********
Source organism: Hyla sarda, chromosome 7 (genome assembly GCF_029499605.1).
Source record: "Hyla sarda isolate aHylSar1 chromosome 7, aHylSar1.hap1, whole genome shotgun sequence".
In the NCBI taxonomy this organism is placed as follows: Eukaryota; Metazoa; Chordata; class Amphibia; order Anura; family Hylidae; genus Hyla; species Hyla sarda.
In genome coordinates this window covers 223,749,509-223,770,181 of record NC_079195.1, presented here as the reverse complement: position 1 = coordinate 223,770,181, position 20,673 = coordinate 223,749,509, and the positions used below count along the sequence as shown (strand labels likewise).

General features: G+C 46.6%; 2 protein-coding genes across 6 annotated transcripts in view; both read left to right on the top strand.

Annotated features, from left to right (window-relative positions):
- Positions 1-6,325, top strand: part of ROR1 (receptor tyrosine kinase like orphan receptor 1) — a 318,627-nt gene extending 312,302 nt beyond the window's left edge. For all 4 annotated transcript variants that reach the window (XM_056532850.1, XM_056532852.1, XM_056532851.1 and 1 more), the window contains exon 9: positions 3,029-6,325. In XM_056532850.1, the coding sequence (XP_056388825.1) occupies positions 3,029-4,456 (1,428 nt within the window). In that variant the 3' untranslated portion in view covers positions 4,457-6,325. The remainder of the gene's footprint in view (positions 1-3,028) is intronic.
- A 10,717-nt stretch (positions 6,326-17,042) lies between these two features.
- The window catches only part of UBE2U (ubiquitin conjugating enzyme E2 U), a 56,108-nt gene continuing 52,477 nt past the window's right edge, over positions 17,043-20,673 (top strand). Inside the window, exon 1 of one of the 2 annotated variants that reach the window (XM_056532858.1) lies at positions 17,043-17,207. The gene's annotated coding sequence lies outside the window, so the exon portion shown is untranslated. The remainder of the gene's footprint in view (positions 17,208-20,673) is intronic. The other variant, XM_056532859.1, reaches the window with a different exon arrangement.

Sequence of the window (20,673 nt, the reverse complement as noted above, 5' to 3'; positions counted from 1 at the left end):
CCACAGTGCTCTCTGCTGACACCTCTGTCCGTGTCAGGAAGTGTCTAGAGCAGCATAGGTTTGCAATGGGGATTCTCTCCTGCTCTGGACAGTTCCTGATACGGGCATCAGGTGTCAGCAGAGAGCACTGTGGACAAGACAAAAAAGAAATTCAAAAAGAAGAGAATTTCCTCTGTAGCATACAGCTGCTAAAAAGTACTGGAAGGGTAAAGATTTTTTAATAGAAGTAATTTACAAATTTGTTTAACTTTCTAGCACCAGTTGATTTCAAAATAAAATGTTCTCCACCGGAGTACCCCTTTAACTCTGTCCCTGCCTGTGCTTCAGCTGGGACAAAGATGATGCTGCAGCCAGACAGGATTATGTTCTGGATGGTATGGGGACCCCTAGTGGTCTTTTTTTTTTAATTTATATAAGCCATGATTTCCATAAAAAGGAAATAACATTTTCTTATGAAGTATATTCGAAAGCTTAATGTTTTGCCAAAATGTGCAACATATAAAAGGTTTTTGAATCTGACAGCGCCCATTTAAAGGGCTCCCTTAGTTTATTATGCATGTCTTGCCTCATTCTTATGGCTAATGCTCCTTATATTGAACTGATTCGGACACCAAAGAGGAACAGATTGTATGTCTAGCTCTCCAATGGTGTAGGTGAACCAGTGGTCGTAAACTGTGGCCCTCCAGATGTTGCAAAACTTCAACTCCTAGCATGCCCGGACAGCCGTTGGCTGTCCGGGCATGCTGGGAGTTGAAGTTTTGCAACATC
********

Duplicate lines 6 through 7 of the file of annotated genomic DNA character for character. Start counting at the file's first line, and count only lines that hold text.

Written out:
Annotated features, from left to right (window-relative positions):
- Positions 1-6,325, top strand: part of ROR1 (receptor tyrosine kinase like orphan receptor 1) — a 318,627-nt gene extending 312,302 nt beyond the window's left edge. For all 4 annotated transcript variants that reach the window (XM_056532850.1, XM_056532852.1, XM_056532851.1 and 1 more), the window contains exon 9: positions 3,029-6,325. In XM_056532850.1, the coding sequence (XP_056388825.1) occupies positions 3,029-4,456 (1,428 nt within the window). In that variant the 3' untranslated portion in view covers positions 4,457-6,325. The remainder of the gene's footprint in view (positions 1-3,028) is intronic.